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Research Links Industrial Pig Farming and Virus Outbreaks 20.10.2020 Organic Consumers Association News Headlines

In recent months, meatpacking companies in different parts of the world have been associated with large clusters of COVID-19 infections. The Tönnies meat-processing plant in North Rhine-Westphalia, Germany, was temporarily closed, and U.S.-based pork processor Smithfield became a major focus of the disease in South Dakota, one of the country’s least-populated states. In Brazil, complaints abound about COVID-19 at slaughterhouses: 20% of the industry’s workers have been infected, according to the National Confederation of Workers in Food and Related-Industries (CNTA).

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Farmers and Meatpackers Are Teaming Up 16.10.2020 Organic Consumers Association News Headlines

For family farmers like Hans Breitenmoser, the odds of catching COVID-19 on the job are slim. Social distancing is not exactly a challenge when you’re farming more than 1,300 acres in rural Wisconsin. But Breitenmoser is one of many Wisconsin farmers who are showing solidarity with others in the food supply chain who are at the pandemic’s epicenter — meatpackers and food processing plant employees.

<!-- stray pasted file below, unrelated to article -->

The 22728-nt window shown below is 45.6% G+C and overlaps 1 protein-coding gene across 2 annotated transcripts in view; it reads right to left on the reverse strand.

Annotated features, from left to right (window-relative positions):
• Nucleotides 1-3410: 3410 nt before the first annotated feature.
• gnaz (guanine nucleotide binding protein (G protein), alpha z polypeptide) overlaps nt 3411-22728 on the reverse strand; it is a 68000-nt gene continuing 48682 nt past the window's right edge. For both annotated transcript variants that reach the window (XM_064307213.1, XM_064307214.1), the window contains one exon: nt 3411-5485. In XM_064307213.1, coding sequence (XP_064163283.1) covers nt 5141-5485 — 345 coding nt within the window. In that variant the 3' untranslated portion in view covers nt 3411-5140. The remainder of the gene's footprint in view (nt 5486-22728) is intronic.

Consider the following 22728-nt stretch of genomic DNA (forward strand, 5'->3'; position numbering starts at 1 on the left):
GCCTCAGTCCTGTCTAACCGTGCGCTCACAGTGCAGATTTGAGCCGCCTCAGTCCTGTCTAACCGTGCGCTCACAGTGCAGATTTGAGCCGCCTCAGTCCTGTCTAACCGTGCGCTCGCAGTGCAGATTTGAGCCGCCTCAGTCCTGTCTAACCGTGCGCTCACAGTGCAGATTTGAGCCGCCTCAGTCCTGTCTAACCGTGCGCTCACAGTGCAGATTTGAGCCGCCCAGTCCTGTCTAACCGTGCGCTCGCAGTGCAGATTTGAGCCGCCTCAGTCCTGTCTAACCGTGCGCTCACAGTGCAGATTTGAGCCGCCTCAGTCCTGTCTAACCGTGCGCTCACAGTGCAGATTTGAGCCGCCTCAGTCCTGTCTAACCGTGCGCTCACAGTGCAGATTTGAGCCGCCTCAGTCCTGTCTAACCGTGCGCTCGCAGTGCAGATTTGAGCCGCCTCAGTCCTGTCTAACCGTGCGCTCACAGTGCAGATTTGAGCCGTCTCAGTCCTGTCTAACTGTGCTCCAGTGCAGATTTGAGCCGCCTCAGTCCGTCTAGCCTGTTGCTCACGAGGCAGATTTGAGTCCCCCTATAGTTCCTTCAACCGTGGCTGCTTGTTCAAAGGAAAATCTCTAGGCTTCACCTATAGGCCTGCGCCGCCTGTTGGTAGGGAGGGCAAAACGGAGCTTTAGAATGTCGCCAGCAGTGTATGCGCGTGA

Mars claims palm oil is 'deforestation-free' after ditching hundreds of suppliers 7.10.2020 Resource Efficiency | GreenBiz.com
Mars claims palm oil is 'deforestation-free' after ditching hundreds of suppliers Cecilia Keating Wed, 10/07/2020 - 00:15 U.S. confectionary, food and pet care giant Mars claims to have eliminated deforestation from its palm oil supply chain after shrinking the number of mills it works with from 1,500 to a few hundred, it announced this week. The adoption of shorter, more transparent palm oil supply chains and working exclusively with suppliers that meet specific environmental, social and ethical standards has made it easier for the company to keep track of its palm oil supply chain, which the company said is no longer contributing to the destruction of tropical forests as a result. Mars said it had reached its goal after a concerted effort to trim the number of mills it works with from 1,500 last year, and it expects to be working with less than 100 in 2021 and under 50 in 2022. The destruction of rainforests to make way for palm oil plantations is a major contributor to climate change and nature loss, ...
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Microplastics in Farm Soils: A Growing Concern 7.10.2020 Organic Consumers Association News Headlines

Mary Beth Kirkham hadn't studied microplastics when she was invited to co-edit a new book about microplastics in the environment—but something stood out to her about the existing research.